Atom size

Students will see that electron orbitals look more like a fuzzy cloud of electron distribution without clear boundaries. So how is atom size defined? In this lesson, students will be introduced to several ways to define atom size.

This lesson is a part of MEL VR Science Simulations. Learn more →

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You know, that an atom is small, very small. How small is it?

Look at a sheet of pa­per. The thick­ness of it is one mil­lion atoms. What is one mil­lion?

Let's take one mil­lion sug­ar cubes and stack them on top of each oth­er.

We get a tow­er above 30 000 feet, that is high­er than com­mer­cial air­lines fly.

Com­pare: one mil­lion sug­ar cubes and one mil­lion atoms.

So atoms are very small.

Let`s look at the hy­dro­gen atom. Here it is.

Be­fore, we showed you atoms as balls.

But in fact, atoms looks like a spher­i­cal cloud. Like this.

So how can we mea­sure the size of an atom? Let`s try.

Maybe this is the size of an atom?

Or that?

It is a tricky ques­tion.

It`s like try­ing to mea­sure the size of a light spot. What is the size of it?

This? Or that?

Sci­en­tists agree on how to de­ter­mine the ra­dius of an atom. We need two sim­i­lar atoms com­bined in one mol­e­cule. For a hy­dro­gen atom, it would be H2. Here it is.

We mea­sure the dis­tance be­tween the nu­clei of two atoms.

Then, di­vide it by 2.

Fi­nal­ly, we would call this - ra­dius of hy­dro­gen atom.

Dif­fer­ent atoms have dif­fer­ent atom­ic ra­dius. The small­est atom is he­li­um. And one of the largest atoms is ce­sium.

Now we go back to the lab. Some atoms ex­ist sep­a­rate­ly and do not form com­pounds. They are called no­ble gas­es. For ex­am­ple, he­li­um.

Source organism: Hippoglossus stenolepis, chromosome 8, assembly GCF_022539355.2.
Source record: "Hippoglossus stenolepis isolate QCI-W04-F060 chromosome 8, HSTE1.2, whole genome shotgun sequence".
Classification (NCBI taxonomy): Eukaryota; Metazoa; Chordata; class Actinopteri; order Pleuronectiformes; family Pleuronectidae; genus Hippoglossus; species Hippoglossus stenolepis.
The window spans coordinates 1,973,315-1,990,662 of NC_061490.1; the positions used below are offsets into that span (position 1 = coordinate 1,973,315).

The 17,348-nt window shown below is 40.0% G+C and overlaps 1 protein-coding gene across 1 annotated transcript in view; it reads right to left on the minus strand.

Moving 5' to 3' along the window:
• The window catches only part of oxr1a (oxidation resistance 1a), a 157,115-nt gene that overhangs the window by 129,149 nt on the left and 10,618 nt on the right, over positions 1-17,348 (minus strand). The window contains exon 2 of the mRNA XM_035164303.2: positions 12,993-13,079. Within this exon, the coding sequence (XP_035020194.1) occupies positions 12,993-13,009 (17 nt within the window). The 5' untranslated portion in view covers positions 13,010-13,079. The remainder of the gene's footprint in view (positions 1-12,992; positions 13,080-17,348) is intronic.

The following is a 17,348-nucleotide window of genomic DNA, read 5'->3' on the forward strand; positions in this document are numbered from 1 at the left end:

He­li­um in a bal­loon is a gas, con­sist­ing of in­di­vid­u­al atoms. For such atoms, the size can only be cal­cu­lat­ed the­o­ret­i­cal­ly.

Bromine two is a real mol­e­cule. It con­sists of two bromine atoms. The dis­tance be­tween the nu­clei of bromine atoms is 228 pi­come­ters.

Cal­cu­late the atom­ic ra­dius of bromine atom.

Yes, you are right.

Teacher's notes


atoms, atom­ic struc­ture, elec­trons, atom size, atom­ic ra­dius

Com­mon mis­con­cep­tions

  • Atoms have clear­ly-de­fined size and spher­i­cal shape.

Stu­dents will

  • Re­call how small atoms are
  • See the prob­lem of mea­sur­ing atom­ic size
  • Ex­am­ine the def­i­ni­tion of atom­ic ra­dius

Hands-on ac­tiv­i­ties

Be­fore VR

The aim is to give stu­dents a real-life ex­am­ple de­pict­ing ob­jects that are hard to mea­sure be­cause you first need to de­fine what their size would be.

This ex­am­ple asks stu­dents to mea­sure the size of a light spot from a flash­light. Put a flash­light in a stand, so that the light spot shows on the ta­ble sur­face. Switch off the over­head light and ask the stu­dents to mea­sure the light spot. Com­pare the re­sults from dif­fer­ent stu­dents.

His­to­ry and sources of knowl­edge

Top­ics to dis­cuss

  • Not ev­ery­thing can be pre­cise­ly mea­sured.
  • Im­por­tance of a def­i­ni­tion.
  • Dif­fer­ent ways to de­fine atom­ic size.
  • Atom­ic size of met­als.

Fun facts and quotes

  • The atom with the small­est ra­dius is he­li­um. He­li­um was dis­cov­ered not on Earth, but on the Sun. The atom with the largest ra­dius is cae­sium, near­ly 10 times big­ger than he­li­um.


  • Give an ex­am­ple of some­thing (not an atom or a light spot) where size is not ob­vi­ous. How can we de­fine its size?


Please see be­low for the link to a Google form con­tain­ing a quiz on the ma­te­ri­al above.

This can be as­signed dur­ing class time or as home­work. The quizzes are marked and the sys­tem shows which ques­tions stu­dents get cor­rect and in­cor­rect. Please note that stu­dents should record their scores, as they will not be view­able lat­er.­jjyPqB­n­Jy­dx­c9